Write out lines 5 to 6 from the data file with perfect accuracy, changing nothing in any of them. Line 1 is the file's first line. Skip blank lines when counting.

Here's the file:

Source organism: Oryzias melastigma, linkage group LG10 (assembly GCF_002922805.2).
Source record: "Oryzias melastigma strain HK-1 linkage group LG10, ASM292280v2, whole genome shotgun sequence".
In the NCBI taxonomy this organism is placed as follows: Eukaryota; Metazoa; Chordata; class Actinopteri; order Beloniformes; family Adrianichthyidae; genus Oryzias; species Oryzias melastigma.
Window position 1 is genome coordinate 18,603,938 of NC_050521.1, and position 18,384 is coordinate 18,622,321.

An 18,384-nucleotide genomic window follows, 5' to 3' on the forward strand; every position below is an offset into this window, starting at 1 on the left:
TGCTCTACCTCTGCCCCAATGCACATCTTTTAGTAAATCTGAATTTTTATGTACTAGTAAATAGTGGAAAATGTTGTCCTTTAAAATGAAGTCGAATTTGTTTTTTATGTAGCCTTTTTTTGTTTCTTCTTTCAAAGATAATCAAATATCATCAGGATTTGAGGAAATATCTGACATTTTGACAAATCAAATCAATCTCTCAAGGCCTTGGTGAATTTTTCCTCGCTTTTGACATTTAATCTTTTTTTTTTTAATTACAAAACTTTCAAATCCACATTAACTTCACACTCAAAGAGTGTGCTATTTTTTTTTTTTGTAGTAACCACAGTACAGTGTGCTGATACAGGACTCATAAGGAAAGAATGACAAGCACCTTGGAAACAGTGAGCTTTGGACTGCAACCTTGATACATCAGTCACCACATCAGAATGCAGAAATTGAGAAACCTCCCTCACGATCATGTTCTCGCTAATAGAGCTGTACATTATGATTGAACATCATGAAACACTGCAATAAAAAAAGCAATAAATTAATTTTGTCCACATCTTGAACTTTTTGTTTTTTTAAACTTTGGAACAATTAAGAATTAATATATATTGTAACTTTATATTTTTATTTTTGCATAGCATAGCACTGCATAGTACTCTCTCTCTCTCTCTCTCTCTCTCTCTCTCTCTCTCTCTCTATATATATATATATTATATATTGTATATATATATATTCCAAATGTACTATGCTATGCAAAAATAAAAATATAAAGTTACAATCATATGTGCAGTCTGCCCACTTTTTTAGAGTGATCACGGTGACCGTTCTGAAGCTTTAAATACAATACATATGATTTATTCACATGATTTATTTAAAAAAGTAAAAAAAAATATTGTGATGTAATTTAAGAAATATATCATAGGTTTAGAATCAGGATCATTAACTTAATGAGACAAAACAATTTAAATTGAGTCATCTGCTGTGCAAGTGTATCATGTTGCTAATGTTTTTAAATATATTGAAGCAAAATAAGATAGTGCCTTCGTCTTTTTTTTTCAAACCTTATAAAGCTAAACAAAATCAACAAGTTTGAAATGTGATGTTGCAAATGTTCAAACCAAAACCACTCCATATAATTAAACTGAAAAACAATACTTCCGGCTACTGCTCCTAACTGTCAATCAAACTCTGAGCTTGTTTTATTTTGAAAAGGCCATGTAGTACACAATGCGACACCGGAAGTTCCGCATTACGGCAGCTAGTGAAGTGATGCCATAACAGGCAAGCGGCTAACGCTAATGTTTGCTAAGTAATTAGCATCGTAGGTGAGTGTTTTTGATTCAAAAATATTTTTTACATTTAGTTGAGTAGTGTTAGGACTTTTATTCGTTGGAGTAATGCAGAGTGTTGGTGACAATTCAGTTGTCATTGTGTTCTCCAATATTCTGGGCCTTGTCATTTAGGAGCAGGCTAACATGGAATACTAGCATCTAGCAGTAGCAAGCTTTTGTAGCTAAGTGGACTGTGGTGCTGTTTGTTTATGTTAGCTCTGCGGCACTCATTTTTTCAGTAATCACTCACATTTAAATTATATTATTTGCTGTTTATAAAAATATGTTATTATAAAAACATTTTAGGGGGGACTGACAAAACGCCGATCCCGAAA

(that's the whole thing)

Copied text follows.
An 18,384-nucleotide genomic window follows, 5' to 3' on the forward strand; every position below is an offset into this window, starting at 1 on the left:
TGCTCTACCTCTGCCCCAATGCACATCTTTTAGTAAATCTGAATTTTTATGTACTAGTAAATAGTGGAAAATGTTGTCCTTTAAAATGAAGTCGAATTTGTTTTTTATGTAGCCTTTTTTTGTTTCTTCTTTCAAAGATAATCAAATATCATCAGGATTTGAGGAAATATCTGACATTTTGACAAATCAAATCAATCTCTCAAGGCCTTGGTGAATTTTTCCTCGCTTTTGACATTTAATCTTTTTTTTTTTAATTACAAAACTTTCAAATCCACATTAACTTCACACTCAAAGAGTGTGCTATTTTTTTTTTTTGTAGTAACCACAGTACAGTGTGCTGATACAGGACTCATAAGGAAAGAATGACAAGCACCTTGGAAACAGTGAGCTTTGGACTGCAACCTTGATACATCAGTCACCACATCAGAATGCAGAAATTGAGAAACCTCCCTCACGATCATGTTCTCGCTAATAGAGCTGTACATTATGATTGAACATCATGAAACACTGCAATAAAAAAAGCAATAAATTAATTTTGTCCACATCTTGAACTTTTTGTTTTTTTAAACTTTGGAACAATTAAGAATTAATATATATTGTAACTTTATATTTTTATTTTTGCATAGCATAGCACTGCATAGTACTCTCTCTCTCTCTCTCTCTCTCTCTCTCTCTCTCTCTCTCTATATATATATATATTATATATTGTATATATATATATTCCAAATGTACTATGCTATGCAAAAATAAAAATATAAAGTTACAATCATATGTGCAGTCTGCCCACTTTTTTAGAGTGATCACGGTGACCGTTCTGAAGCTTTAAATACAATACATATGATTTATTCACATGATTTATTTAAAAAAGTAAAAAAAAATATTGTGATGTAATTTAAGAAATATATCATAGGTTTAGAATCAGGATCATTAACTTAATGAGACAAAACAATTTAAATTGAGTCATCTGCTGTGCAAGTGTATCATGTTGCTAATGTTTTTAAATATATTGAAGCAAAATAAGATAGTGCCTTCGTCTTTTTTTTTCAAACCTTATAAAGCTAAACAAAATCAACAAGTTTGAAATGTGATGTTGCAAATGTTCAAACCAAAACCACTCCATATAATTAAACTGAAAAACAATACTTCCGGCTACTGCTCCTAACTGTCAATCAAACTCTGAGCTTGTTTTATTTTGAAAAGGCCATGTAGTACACAATGCGACACCGGAAGTTCCGCATTACGGCAGCTAGTGAAGTGATGCCATAACAGGCAAGCGGCTAACGCTAATGTTTGCTAAGTAATTAGCATCGTAGGTGAGTGTTTTTGATTCAAAAATATTTTTTACATTTAGTTGAGTAGTGTTAGGACTTTTATTCGTTGGAGTAATGCAGAGTGTTGGTGACAATTCAGTTGTCATTGTGTTCTCCAATATTCTGGGCCTTGTCATTTAGGAGCAGGCTAACATGGAATACTAGCATCTAGCAGTAGCAAGCTTTTGTAGCTAAGTGGACTGTGGTGCTGTTTGTTTATGTTAGCTCTGCGGCACTCATTTTTTCAGTAATCACTCACATTTAAATTATATTATTTGCTGTTTATAAAAATATGTTATTATAAAAACATTTTAGGGGGGACTGACAAAACGCCGATCCCGAAA